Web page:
VATICAN CITY — A Vatican judge on Monday ordered the butler who personally served Pope Benedict XVI to stand trial for allegedly pilfering hundreds of confidential documents from the papal apartments and passing them to an Italian journalist.
Paolo Gabriele, 45, will be tried by a Vatican tribunal this fall on charges of aggravated theft. A second defendant, Claudio Sciarpelletti, 49, a computer technician in the offices of the Holy See, is charged with aiding and abetting the butler.
Gabriele, the indictment alleges, said he stole the pope's papers because he felt the need to root out "evil and corruption in the church."
The mere fact that letters, memos and other papers made it past the massive walls of the secretive institution was astounding. But the contents of the papers — alleging widespread corruption and power struggles — gave rise to speculation that Benedict was losing his grip on the governance of the 1.2-billion-member Roman Catholic Church.
Gabriele was arrested May 23, shortly after the publication of a best-selling book that reproduced many internal letters and papers that not only seemed to indicate backbiting between high-level factions within the church but also alleged that those who sought to eradicate cronyism and price-fixing in purchases for the Vatican were silenced.
Gabriele was held in a cell in the Vatican police barracks before being transferred to house arrest in July. A layman, he lives with his wife and children inside Vatican City.
Gabriele's attorneys have said that he cooperated with authorities and that he acted alone, despite a barrage of news reports saying that a number of insiders eager to shed light on unsavory goings-on within Vatican walls had become whistle-blowers and were possibly linked in a plot.
A steady stream of documents published in Italian newspapers and on television specials preceded the May publication of "His Holiness: The Secret Papers of Benedict XVI," a book by Italian journalist Gianluigi Nuzzi.
Many of the leaked documents cast a negative light on Cardinal Tarcisio Bertone, who as secretary of state is the second in command at the Vatican. He is criticized sometimes as an inept manager and as being too controlling, and many analysts saw the leaks as an effort by his opponents to oust him. But Benedict publicly praised him and he still holds his post.
Other analysts see it as a jockeying for positions for the next conclave, when cardinals are called to elect the successor to the 85-year-old pontiff. Others said that church finances and the efforts to bring transparency to the Vatican bank with a murky past are at the root of the scandal.
In any case, the Vatican reacted swiftly, condemning all leaks and denying plots and power plays while emphasizing efforts at transparency in all finances and administration.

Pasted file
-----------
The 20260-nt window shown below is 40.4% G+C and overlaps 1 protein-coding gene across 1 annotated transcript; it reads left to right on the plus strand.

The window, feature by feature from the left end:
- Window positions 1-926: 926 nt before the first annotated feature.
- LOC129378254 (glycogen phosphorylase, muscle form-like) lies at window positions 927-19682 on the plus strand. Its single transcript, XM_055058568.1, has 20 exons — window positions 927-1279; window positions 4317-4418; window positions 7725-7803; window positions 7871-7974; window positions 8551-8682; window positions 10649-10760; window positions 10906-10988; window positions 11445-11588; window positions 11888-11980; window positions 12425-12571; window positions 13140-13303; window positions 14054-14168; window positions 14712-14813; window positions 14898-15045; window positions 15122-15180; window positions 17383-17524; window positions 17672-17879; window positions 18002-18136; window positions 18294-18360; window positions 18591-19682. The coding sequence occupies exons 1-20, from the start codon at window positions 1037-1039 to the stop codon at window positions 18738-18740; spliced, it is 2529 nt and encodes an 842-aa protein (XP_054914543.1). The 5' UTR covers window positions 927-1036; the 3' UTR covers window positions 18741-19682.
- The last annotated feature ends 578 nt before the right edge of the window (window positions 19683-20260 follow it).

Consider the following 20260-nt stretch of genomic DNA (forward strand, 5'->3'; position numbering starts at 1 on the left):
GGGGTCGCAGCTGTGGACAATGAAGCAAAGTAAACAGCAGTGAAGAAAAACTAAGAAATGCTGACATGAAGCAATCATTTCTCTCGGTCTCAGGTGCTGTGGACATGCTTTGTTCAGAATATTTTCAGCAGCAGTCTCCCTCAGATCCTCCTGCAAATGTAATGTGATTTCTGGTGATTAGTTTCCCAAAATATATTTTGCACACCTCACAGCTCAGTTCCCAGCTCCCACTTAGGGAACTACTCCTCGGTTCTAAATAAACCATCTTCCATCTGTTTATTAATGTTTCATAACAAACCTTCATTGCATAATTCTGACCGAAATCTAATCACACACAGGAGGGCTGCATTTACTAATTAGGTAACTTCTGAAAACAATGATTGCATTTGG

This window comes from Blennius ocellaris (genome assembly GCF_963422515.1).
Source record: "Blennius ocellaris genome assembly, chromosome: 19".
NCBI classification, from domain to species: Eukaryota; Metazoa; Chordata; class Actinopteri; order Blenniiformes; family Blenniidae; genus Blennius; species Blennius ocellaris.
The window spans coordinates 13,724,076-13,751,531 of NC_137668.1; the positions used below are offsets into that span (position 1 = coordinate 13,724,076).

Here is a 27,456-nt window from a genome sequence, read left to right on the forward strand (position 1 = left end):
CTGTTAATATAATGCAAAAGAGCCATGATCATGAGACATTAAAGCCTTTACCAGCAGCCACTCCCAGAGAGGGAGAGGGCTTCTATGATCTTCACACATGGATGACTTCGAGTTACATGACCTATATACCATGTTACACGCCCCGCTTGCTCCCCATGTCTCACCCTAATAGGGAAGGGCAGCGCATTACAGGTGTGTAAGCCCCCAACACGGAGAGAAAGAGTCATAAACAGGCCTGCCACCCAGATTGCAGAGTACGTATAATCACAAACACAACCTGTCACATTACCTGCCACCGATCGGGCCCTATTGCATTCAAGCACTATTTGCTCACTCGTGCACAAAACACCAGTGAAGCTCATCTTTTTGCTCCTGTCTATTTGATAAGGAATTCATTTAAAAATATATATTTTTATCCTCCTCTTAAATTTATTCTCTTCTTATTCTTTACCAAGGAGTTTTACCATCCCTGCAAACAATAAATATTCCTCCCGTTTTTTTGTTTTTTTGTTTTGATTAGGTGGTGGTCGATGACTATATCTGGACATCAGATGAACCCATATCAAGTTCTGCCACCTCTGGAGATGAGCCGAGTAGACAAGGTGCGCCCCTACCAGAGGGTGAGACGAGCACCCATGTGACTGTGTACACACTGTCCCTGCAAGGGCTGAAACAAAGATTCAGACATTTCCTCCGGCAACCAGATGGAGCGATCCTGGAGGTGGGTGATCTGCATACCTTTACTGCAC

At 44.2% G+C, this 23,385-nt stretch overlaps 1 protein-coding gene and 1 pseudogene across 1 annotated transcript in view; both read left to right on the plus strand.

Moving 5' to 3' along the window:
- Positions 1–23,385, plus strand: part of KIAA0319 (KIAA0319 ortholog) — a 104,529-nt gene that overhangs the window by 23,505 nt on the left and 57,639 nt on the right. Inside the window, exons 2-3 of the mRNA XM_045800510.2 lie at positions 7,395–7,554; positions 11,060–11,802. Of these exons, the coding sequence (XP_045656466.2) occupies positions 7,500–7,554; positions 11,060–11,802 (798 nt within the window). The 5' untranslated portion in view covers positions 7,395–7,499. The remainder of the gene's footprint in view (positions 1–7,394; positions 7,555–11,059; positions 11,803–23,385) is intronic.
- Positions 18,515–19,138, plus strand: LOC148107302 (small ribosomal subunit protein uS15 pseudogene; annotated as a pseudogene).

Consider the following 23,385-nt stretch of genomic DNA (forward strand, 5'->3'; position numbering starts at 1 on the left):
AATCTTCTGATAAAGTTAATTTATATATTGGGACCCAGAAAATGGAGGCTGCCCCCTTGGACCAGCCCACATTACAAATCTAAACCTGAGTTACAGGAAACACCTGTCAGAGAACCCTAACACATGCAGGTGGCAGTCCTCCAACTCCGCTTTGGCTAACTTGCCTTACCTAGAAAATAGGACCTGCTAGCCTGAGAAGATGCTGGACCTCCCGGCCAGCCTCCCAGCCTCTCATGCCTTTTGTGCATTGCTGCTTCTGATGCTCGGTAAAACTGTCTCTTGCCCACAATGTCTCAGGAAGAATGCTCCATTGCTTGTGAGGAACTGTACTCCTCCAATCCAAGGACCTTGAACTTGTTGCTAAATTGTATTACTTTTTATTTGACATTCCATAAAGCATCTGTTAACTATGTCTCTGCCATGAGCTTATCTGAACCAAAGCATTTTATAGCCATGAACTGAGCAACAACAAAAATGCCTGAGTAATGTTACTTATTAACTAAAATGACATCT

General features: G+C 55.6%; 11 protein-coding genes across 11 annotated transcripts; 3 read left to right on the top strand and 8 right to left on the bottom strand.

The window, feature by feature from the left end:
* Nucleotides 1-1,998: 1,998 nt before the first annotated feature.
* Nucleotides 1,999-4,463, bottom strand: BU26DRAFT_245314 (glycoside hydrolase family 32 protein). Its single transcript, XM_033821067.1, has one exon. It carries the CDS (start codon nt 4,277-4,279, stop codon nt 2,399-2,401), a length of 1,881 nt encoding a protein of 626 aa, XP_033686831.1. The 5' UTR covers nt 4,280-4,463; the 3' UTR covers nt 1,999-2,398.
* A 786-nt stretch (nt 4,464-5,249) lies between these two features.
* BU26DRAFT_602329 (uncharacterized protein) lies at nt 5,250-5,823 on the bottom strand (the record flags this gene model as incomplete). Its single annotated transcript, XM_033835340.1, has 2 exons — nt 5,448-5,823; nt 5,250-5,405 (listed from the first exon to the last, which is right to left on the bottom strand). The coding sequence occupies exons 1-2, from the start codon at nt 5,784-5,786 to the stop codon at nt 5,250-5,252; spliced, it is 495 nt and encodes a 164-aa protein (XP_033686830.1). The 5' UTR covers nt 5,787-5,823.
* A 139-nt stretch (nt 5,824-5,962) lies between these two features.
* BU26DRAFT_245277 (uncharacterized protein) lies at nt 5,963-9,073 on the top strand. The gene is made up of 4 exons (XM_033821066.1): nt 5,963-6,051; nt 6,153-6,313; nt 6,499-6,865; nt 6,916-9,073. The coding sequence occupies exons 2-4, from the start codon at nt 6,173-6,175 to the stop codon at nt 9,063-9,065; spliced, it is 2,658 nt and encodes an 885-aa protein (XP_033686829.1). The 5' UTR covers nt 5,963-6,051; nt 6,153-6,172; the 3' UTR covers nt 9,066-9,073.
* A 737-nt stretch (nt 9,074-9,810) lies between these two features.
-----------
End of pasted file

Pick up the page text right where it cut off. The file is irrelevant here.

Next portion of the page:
Benedict said he was "saddened and shocked" by the actions of a trusted servant and called for an investigation headed by three cardinals, in addition to the judicial inquiry.
The indictment says Gabriele told investigators that he had been collecting and copying documents from the desk of the pope's personal secretary, Msgr. Georg Gaenswein, for some time before contacting Nuzzi.
The butler told them, "Seeing evil and corruption everywhere in the church … I was sure that a shock, even in the media, could have been a good way to bring the church back on the right track," according to the indictment. "I realized that the Holy Father wasn't informed about some things, or had been badly informed."
He told investigators he felt he was "in a way working undercover" for the Holy Spirit, according to the 35-page document that included the indictment released by the Vatican on Monday.
The indictment says a check for 100,000 euros (about $123,000) made out to Benedict, a gold nugget and a rare 16th century translation of Virgil's "Aeneid" were found in Gabriele's apartment.
Judge Piero Bonnet wrote in the indictment that the investigation would continue.
Vatican spokesman Father Federico Lombardi said Gabriele and Sciarpelletti would be tried together sometime after Sept. 20, when offices reopen after summer break. Their case will be heard by a panel of three lay judges. The Vatican has said the trial will be public.
Lombardi acknowledged that there were evidently other "leakers" because some published documents were not among those found in Gabriele's apartment, and that some were leaked even after the butler was in jail.
He said it would be up to the pope to decide whether the investigation would continue after the completion of Gabriele's trial and whether to disclose results of the cardinals' internal inquiry, which Lombardi has described as being of broader scope and aimed also at unearthing the reasons for the apparent discontent inside the Vatican.
Delaney is a special correspondent.